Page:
When Rick Mercer was an ‘all-around wunderkind’ in 1992


Rick Mercer can make people laugh. He’s currently doing it as host of CBC-TV’s Comedy Night with Rick Mercer, an hour-long program featuring Canadian stand-up comics. 

And he’s been making Canadians laugh for a long time. From 2004 to 2018, he starred on The Rick Mercer Report (initially Rick Mercer’s Monday Report) and before that, he was a founding cast member of CBC’s This Hour Has 22 Minutes. He was with the show from 1993 to 2001. 

Rick Mercer (seated at right) is seen with Mary Walsh, Cathy Jones and Greg Thomey in a CBC publicity photo for This Hour Has 22 Minutes. (Marvin Moore/CBC Still Photo Collection)

But even further back, Mercer was earning national attention. On Feb. 6, 1991, Mercer was a guest on CBC-TV’s Midday to discuss his new play, Show Me the Button: I’ll Push It (or Charles Lynch Must Die). The show, which premiered at the National Arts Centre in Ottawa in October 1990, was inspired by a controversial column by the journalist Charles Lynch. It was the Meech Lake era, and in Lynch’s opinion, Newfoundland was expendable insofar as Canadian Confederation was concerned. Mercer was of a different mind, and in March of 1991, the play earned praise from the Globe and Mail‘s theatre critic Ray Conlogue. As Conlogue wrote at the time: the show was a “comic battering ram that Mercer wields against a Canada he sees as arrogant, bullying and dismissive of himself and his people.”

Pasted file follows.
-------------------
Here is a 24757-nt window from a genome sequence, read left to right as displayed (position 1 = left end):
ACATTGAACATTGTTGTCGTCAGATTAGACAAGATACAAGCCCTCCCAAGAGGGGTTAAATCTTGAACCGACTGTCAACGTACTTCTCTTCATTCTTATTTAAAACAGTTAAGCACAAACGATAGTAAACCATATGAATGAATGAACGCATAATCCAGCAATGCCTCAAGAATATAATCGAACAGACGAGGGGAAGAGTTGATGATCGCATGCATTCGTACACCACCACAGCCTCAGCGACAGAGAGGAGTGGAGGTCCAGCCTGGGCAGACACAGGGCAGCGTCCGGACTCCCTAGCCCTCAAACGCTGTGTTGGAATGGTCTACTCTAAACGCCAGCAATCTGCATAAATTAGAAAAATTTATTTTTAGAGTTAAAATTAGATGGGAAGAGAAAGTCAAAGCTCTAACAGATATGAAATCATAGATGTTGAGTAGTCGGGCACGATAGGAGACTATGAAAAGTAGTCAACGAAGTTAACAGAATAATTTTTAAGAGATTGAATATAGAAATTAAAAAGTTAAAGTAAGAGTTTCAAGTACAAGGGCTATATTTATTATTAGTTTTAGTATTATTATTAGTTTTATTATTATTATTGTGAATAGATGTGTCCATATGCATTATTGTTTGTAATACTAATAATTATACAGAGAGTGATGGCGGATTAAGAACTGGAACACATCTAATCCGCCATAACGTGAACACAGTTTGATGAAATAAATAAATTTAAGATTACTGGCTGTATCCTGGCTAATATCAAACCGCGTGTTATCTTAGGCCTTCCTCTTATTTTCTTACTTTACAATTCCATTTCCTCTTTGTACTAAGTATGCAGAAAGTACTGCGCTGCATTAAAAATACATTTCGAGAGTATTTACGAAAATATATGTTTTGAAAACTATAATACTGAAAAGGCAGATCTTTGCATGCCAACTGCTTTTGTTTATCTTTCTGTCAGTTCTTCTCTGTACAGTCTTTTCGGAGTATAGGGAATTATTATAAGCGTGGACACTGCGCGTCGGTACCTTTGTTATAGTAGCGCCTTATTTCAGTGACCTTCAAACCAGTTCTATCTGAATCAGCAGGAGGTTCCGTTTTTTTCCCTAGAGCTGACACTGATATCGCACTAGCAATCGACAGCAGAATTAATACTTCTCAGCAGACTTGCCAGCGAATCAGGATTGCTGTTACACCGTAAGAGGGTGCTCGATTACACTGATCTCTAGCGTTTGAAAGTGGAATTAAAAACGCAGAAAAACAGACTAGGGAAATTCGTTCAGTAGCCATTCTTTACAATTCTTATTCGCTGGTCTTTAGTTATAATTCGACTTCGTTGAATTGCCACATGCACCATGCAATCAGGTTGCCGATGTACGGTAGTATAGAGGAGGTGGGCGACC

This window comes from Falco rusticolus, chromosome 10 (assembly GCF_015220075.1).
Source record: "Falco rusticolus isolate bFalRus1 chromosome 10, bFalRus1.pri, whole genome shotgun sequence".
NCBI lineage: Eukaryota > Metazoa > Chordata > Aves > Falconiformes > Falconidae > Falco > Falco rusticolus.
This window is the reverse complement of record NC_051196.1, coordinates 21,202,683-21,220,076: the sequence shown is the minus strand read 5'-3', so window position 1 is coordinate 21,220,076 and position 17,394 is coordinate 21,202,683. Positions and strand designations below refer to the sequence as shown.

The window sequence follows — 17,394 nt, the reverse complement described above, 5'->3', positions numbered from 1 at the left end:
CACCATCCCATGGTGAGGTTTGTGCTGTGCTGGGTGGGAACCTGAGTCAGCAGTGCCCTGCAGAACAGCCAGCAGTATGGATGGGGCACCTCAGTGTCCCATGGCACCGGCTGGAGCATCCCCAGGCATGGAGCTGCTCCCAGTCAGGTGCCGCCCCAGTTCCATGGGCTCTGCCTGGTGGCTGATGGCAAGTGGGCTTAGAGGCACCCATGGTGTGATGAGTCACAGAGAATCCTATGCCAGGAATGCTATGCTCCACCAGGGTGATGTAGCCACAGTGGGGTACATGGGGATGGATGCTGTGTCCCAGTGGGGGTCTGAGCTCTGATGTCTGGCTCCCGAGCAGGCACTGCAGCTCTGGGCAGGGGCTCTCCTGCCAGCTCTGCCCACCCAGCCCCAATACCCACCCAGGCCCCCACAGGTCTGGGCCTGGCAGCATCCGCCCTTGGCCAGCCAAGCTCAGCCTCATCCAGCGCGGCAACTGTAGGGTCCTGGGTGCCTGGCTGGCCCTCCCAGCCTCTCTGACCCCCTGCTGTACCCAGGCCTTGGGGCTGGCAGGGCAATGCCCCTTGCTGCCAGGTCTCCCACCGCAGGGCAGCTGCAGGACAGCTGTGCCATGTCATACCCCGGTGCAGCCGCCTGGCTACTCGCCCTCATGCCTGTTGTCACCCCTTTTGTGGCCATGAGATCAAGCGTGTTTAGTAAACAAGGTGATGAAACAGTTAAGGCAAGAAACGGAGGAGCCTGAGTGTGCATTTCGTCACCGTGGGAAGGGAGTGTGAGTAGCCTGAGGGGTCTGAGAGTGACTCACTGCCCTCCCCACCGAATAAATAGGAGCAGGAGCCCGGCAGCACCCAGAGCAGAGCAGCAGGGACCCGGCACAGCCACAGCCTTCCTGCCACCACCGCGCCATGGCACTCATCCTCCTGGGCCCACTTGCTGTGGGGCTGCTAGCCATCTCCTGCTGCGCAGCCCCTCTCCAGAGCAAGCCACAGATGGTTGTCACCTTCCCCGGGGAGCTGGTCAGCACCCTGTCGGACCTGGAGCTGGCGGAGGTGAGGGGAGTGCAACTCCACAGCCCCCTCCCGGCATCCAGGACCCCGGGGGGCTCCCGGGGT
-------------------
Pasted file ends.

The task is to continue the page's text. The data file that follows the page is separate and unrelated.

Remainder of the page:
During Mercer’s Midday appearance he was joined by Lynch. Both men stated their positions on the program. Mercer, then 21, said he felt that Newfoundland’s input wasn’t sought amid discussions of the Meech Lake Accord in 1990. The play had been his response.

Air sickness

Rick Mercer’s 1992 Air Canada rant

Playwright Rick Mercer gives a scathing commentary on the airline in light of its new policy on lost luggage. Aired Oct. 14, 1992 on CBC’s Midday.

Midday became a regular gig for Mercer, who began making occasional appearances on the noon-hour current affairs program later that year. The “all-around wunderkind,” as host Tina Srebotnjak described him in 1992, delivered sharp monologues on topics ranging from royal commissions to Air Canada’s new strategy for tracking lost luggage.

And Mercer was still writing plays during that time. In October 1992, Globe and Mail theatre critic Liam Lacey described Mercer’s one-man show I’ve Killed Before, I’ll Kill Again as a “wildly imaginative story told by an exceptionally intense and talented performer.” 

Early in 1993, Mercer was a guest on the CBC late-night talk show Friday Night! with Ralph Benmergui to perform a scene from that play. During a chat with the host, hee said playwriting was an ongoing pursuit for him.

“The National Arts Centre of Canada has commissioned myself and Gerald Lunz, who’s also the producer-director of I’ve Killed Before, to write a new play for their ’94 season,” he said.

According to the National Arts Centre website, Mercer’s play Canada: A Good Place to Hide reached the stage in 1995.

Rick Mercer meets CBC host Ralph Benmergui in 1993

Canadians get to know the young playwright from Newfoundland on a CBC talk show. Aired on Feb. 5, 1993 on CBCs Friday Night! with Ralph Benmergui.



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